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FRIDAY, Oct. 18, 2019 (HealthDay News) -- There are significant racial disparities in treatment of U.S. patients with multiple myeloma, a new study shows.
Researchers reviewed nationwide data on 3,504 white, 858 black and 468 Hispanic patients treated from 2007 to 2013.
The average time between multiple myeloma diagnosis and start of treatment was 2.7 months for whites; 4.6 months for Hispanics; and 5.2 months for blacks.
Drugs are usually the first course of treatment for this type of blood cancer. If treatment is delayed, patients can suffer organ damage, kidney problems, anemia, broken bones, infections and other serious health problems.
"We noted that minorities are not getting introduced to treatment early enough to derive adequate clinical gains," said lead author Dr. Sikander Ailawadhi, an oncologist at the Mayo Clinic in Jacksonville, Fla.
Over the study period, the odds of beginning treatment within six months of diagnosis increased for the three groups. However, the improvement was greater among whites and Hispanics than among blacks.
Autologous stem cell transplant is considered the standard of care for eligible patients. Transplant rates within a year of diagnosis increased among whites and blacks, but not among Hispanics.
Median overall survival was similar across all three groups. (Median means half survived longer, half for a shorter time.) But the authors said a comparison to previous research suggests the survival rate for blacks could have been better if they had equal and timely access to treatment.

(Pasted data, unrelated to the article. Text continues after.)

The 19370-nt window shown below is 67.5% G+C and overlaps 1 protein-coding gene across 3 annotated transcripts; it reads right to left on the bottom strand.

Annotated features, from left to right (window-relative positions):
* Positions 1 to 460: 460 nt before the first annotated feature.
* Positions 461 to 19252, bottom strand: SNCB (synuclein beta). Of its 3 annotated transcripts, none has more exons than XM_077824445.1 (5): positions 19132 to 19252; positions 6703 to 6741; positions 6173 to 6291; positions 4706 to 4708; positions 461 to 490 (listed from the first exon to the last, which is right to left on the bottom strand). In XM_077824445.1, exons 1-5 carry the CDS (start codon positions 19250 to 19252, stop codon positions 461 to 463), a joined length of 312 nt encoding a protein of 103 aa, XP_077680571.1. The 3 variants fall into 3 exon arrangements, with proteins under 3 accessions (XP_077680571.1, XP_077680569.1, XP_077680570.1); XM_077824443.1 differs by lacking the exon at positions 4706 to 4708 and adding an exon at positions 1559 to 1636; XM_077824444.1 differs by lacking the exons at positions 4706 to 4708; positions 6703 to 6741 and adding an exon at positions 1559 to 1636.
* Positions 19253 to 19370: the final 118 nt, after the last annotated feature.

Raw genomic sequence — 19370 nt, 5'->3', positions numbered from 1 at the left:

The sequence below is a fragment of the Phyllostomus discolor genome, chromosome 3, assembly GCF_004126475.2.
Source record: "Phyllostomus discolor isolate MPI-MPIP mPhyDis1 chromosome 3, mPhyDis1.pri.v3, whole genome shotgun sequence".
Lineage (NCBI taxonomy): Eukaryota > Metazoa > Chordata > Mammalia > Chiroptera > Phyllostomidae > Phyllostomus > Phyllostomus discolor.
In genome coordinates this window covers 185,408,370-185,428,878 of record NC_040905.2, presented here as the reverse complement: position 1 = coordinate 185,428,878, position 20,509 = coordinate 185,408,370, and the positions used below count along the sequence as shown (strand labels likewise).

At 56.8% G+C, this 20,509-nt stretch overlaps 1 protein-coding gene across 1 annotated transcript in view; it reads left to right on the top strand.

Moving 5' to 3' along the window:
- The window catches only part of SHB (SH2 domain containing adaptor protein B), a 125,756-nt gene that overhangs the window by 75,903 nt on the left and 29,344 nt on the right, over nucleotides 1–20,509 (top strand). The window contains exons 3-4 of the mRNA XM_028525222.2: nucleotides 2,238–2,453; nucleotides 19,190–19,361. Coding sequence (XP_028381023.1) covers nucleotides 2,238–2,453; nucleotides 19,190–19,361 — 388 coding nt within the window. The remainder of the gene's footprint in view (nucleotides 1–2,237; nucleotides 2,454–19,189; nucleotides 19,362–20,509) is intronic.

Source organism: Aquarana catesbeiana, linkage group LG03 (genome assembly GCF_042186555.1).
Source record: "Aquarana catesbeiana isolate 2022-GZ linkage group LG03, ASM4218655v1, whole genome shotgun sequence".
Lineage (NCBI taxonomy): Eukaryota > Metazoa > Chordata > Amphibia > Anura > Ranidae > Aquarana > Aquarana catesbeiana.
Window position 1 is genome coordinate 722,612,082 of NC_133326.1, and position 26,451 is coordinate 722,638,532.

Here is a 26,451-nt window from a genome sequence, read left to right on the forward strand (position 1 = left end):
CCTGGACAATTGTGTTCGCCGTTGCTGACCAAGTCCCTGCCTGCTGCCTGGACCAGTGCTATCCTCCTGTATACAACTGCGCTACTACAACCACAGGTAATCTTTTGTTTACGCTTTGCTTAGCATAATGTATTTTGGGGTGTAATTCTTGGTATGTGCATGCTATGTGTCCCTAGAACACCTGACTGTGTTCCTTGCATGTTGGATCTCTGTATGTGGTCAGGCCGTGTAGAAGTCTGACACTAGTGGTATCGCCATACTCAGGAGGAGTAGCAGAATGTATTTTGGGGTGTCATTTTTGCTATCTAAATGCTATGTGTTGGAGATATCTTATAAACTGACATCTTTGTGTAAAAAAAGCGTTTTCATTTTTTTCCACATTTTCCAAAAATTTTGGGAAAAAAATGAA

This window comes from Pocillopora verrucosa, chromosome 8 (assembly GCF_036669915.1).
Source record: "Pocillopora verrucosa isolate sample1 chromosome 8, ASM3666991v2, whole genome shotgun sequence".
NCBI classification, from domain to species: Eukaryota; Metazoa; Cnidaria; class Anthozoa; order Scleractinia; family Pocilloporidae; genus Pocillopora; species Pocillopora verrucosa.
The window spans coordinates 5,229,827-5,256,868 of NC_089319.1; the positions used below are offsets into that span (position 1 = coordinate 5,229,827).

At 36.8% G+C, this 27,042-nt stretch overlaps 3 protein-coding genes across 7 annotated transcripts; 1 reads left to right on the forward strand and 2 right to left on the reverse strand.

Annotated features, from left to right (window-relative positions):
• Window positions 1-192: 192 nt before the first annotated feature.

"Since our analysis is based on Medicare patient data, these disparities cannot be attributed to differences in insurance coverage. Patients are not receiving treatment equally even in this ostensibly equal-access setting," Ailawadhi noted in an American Society of Hematology news release.
Researchers also found that medical costs were highest among Hispanics. Their average total monthly medical cost was $12,657, compared with $11,546 for blacks and $10,143 for whites.
The authors said the higher amount for Hispanics could be due in part to higher hospitalization costs, possibly because of complications resulting from delayed treatment.
Ailawadhi said further research is needed to investigate reasons underlying the racial disparities.
"We hope that understanding and addressing them will lead to more equitable health care access, cost, and outcome profiles for all multiple myeloma patients, regardless of race or ethnicity," he concluded.
The study was published Oct. 17 in the journal Blood Advances.
-- Robert Preidt
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